Ingredients and technique are the two things — really, the only things — that matter in cooking. Some will argue that without a good recipe, the highest quality ingredients and impeccable kitchen skills will be all for naught. And they would be correct, but Continue reading “A Moronically Simple Chicken Dish”
I like gadgets as much as the next guy, but the vast majority of my cooking-tool use revolves around a couple of wooden spoons and my trusty tongs. The spoons are great because they don’t scratch anything, and their edges conform to the corners of most pots and pans. And don’t minimize their Continue reading “Silicone Spatulas And Chimpanzees”
There are many, many recipes for this regional dish, but the common ingredients are potatoes, duck fat, garlic and parsley. And really, what could be better? Supposedly every single one of the 60 plus restaurants in Sarlat, this dish’s namesake, serve Continue reading “That Pesky Duck Fat Again! Potatoes Sarladaise”
I use my barbecue dry rub on pretty much everything, although until recently I had never tried it on seafood. But that changed when my lovely and previously cooking-challenged wife suggested that I try it on shrimp. What the hell — how bad could it be? Needless to say it was a resounding success, and it has entered my repertoire for those nights when all of a sudden it’s far too late to make anything other than what is three steps from edible. Step 1: defrost shrimp (always have some good frozen shrimp in the freezer*). Step 2: sprinkle rub on shrimp and allow to soak in for a few minutes, or hours. Step 3: sauté in a medium pan with butter.
Last time I made this dish I served the shrimp with some cannellini beans that I had cooked with some olive oil and garlic. The creaminess of the beans was a wonderful foil for the slightly spicy shrimp. I guess if you are really compulsive and are dying for your own cooking show, you could serve this as an appetizer. Toast some slices of baguette, mound a bit of the beans on top, then plop a shrimp on each piece and garnish with some chopped parsley. Or you could do what I do and shovel all of it out of the bowls and into my mouth as fast as I can.
*Thank you, Tommy, for the excellent point that you made a long time ago. Actually, thank you Tommy’s mother-in-law, but I am confident that she doesn’t read my blog. I hope she reads Tommy’s!
I have received a request for a stuffing thread, because one of my commenters seems to think that his stuffing is the best in the world. Considering that, by his own admission, his pork dry rub ruined some perfectly good salmon steaks, I have a difficult time believing that he has any kitchen skills other than the ability to make a big mess. But I might be wrong!
If something brilliant and wonderful appears on this thread, I will of course steal the recipe and call it my own.
I have ranted in the past about my feelings for salmon. Oh, when I pull a 15-pounder out of the Pacific off of Mendocino, drive home, have it filleted by a fishmonger friend, and then grill it for dinner? It’s great. But it gets boring after a while. So I decided to cast caution to the wind, work without a net, go out on a limb and, mostly, wing it. I skinned a salmon fillet and sprinkled some of my justifiably famous barbecue dry-rub on it. Not as much as on pork ribs, but enough to Continue reading “Salmon Doesn’t Have To Be Boring”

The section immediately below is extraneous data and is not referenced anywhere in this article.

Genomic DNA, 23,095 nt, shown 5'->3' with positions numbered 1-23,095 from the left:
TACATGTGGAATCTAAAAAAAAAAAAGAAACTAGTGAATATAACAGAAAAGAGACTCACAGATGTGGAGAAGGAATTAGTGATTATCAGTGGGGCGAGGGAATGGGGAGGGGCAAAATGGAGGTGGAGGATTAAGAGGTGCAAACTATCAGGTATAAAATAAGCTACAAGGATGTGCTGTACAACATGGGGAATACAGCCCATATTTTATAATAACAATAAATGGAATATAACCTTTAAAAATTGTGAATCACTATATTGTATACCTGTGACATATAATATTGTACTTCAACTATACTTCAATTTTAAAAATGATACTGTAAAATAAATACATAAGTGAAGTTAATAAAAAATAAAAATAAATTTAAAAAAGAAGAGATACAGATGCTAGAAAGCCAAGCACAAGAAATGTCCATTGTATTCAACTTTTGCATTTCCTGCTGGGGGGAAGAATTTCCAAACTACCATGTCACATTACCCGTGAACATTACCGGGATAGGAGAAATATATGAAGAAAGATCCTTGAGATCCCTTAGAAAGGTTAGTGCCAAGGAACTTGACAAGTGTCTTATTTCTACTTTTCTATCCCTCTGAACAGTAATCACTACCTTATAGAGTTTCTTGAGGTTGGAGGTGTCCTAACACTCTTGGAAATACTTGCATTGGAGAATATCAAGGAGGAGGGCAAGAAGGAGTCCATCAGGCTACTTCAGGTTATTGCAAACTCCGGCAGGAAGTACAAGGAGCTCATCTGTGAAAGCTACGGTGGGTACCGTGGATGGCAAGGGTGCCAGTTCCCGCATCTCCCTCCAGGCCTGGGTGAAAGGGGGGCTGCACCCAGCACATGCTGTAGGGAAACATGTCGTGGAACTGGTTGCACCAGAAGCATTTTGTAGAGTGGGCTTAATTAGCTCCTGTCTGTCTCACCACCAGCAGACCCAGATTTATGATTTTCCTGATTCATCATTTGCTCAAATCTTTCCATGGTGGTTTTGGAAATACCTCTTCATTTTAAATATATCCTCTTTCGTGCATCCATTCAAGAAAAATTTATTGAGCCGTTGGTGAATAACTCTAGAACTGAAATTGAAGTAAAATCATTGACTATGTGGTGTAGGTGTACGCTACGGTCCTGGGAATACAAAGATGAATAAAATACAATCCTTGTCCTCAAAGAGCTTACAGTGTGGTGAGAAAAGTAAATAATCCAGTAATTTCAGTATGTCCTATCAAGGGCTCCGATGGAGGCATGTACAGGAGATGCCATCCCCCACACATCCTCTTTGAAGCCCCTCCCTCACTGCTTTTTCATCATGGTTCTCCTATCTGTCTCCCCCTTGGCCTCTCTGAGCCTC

No, I don’t mean choosing fresh steak over the road-kill you pass on the way to the coffee shop (most of the road-kill around here is squirrel, and while I have been told that squirrel isn’t bad, I am in no rush to find out). I mean freshly prepared dishes, as opposed to food that has been prepared in advance. My lovely wife and I like Tuna Tartare in all of its many incarnations, so we are always willing to try a new and Continue reading “Sometimes Fresh Is Best”
Mark Bittman published a great recipe in his blog, and his timing couldn’t have been worse. I just finished criticizing him, and he retaliates with an excellent chicken dish that is also simple to prepare. Take a stab at it, but don’t use scallions — shallots are perfect. And I used a few tablespoons of butter with the oil, because there can never be enough butter. One more thing: I cut the chicken into ten pieces, but next time I’ll leave the breasts whole. Cutting them into pieces made them too small and they dried out a bit. But that’s my fault, not Bittman’s.
Mark Bittman is a justifiably widely read cook, with a New York Times column called “The Minimalist” and a fun blog called Bitten on the New York Times web site. As you probably have figured out, he often distills recipes to their essence, in the process paring the steps and ingredients down to a bare minimum. And sometimes, it works very, very well. He has a recipe for crab cakes that is probably the best Continue reading “Sometimes Cooking Is Complicated…”
We had a very nice dinner last weekend that included only one loud couple. Unfortunately, the alpha female of the pair demanded a particular dish. Luckily, it was a dish I can do justice to, so all was not lost. Braised lamb shanks is simply a variation of any braised meat recipe: Continue reading “And Sometimes The Good Things Aren’t Expensive”